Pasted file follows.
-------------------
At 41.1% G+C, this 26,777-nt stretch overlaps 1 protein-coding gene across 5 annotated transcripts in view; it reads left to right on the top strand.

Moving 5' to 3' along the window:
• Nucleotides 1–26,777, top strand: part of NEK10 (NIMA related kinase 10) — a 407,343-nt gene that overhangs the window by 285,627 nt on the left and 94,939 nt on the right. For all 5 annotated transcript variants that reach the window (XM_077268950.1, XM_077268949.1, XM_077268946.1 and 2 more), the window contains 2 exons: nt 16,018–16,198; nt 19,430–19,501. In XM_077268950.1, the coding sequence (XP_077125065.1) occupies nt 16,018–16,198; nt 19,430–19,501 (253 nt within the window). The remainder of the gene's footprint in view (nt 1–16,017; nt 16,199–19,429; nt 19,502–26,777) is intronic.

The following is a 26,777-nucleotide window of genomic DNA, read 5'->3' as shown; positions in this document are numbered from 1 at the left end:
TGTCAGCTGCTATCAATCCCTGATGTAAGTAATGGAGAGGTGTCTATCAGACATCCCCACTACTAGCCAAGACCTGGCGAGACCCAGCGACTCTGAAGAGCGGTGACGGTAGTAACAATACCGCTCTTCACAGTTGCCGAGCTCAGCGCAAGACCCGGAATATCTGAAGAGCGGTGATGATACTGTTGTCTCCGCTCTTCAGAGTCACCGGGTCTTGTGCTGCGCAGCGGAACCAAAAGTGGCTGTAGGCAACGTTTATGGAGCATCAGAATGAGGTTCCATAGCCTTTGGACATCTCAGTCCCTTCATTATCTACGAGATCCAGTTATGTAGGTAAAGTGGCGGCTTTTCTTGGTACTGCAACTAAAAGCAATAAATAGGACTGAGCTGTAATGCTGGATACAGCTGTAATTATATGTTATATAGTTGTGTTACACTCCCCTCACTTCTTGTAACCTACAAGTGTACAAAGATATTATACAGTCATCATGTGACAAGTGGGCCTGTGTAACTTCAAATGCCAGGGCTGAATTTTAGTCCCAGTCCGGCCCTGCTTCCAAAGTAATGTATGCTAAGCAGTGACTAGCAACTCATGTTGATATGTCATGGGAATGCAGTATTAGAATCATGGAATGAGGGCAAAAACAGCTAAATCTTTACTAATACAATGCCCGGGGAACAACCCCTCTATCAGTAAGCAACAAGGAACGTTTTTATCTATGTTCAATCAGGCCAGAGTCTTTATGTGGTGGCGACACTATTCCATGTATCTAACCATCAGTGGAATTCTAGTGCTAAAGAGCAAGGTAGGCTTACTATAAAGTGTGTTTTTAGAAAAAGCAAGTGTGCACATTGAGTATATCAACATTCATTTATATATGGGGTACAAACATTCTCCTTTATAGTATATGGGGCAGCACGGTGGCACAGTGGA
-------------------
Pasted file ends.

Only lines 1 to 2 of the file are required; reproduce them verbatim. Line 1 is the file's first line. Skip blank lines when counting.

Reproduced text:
At 41.1% G+C, this 26,777-nt stretch overlaps 1 protein-coding gene across 5 annotated transcripts in view; it reads left to right on the top strand.

Moving 5' to 3' along the window: